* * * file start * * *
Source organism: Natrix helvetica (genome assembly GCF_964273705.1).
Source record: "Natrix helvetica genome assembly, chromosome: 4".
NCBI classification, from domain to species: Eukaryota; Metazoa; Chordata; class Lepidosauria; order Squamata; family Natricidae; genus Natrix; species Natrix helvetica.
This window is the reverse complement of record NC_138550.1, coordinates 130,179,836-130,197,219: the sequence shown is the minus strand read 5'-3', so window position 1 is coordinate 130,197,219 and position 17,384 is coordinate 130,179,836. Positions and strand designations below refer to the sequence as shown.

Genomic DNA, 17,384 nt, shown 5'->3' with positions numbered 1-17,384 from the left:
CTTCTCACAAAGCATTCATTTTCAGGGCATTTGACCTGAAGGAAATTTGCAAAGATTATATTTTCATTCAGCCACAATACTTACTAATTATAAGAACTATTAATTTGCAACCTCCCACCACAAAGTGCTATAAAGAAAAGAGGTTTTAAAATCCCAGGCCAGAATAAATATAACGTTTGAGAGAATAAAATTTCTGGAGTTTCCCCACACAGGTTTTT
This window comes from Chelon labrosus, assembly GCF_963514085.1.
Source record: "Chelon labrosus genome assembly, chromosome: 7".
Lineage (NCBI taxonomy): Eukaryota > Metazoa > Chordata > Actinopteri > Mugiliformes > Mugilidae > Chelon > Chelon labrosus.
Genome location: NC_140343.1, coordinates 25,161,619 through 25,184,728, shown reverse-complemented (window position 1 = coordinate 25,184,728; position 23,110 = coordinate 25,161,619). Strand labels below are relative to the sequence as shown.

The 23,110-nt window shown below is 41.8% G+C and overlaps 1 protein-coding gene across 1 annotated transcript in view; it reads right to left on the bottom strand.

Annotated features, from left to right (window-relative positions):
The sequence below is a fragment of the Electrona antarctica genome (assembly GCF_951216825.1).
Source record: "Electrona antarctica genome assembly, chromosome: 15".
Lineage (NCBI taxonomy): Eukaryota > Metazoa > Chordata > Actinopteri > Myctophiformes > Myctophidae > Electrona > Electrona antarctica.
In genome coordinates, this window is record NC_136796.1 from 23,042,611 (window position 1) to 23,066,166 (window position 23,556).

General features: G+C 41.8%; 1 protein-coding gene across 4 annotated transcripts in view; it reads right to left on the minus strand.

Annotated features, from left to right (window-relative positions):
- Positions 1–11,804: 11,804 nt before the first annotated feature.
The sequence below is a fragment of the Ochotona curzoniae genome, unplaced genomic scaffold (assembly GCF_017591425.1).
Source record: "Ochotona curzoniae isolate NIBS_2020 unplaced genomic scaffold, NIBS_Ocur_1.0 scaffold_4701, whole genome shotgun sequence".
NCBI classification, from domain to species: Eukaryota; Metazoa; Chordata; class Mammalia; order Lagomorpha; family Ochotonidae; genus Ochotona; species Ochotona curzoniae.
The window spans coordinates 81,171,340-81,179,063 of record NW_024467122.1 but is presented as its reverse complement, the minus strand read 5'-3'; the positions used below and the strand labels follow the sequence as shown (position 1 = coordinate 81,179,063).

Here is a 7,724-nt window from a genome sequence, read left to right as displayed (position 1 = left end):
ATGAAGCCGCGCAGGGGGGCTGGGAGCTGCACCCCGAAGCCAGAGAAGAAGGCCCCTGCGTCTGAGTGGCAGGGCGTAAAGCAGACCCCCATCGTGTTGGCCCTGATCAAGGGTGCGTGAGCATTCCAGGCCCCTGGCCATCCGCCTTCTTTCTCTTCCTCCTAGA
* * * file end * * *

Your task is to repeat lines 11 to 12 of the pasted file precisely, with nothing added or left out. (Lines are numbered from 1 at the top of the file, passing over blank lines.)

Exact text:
The 23,110-nt window shown below is 41.8% G+C and overlaps 1 protein-coding gene across 1 annotated transcript in view; it reads right to left on the bottom strand.

Annotated features, from left to right (window-relative positions):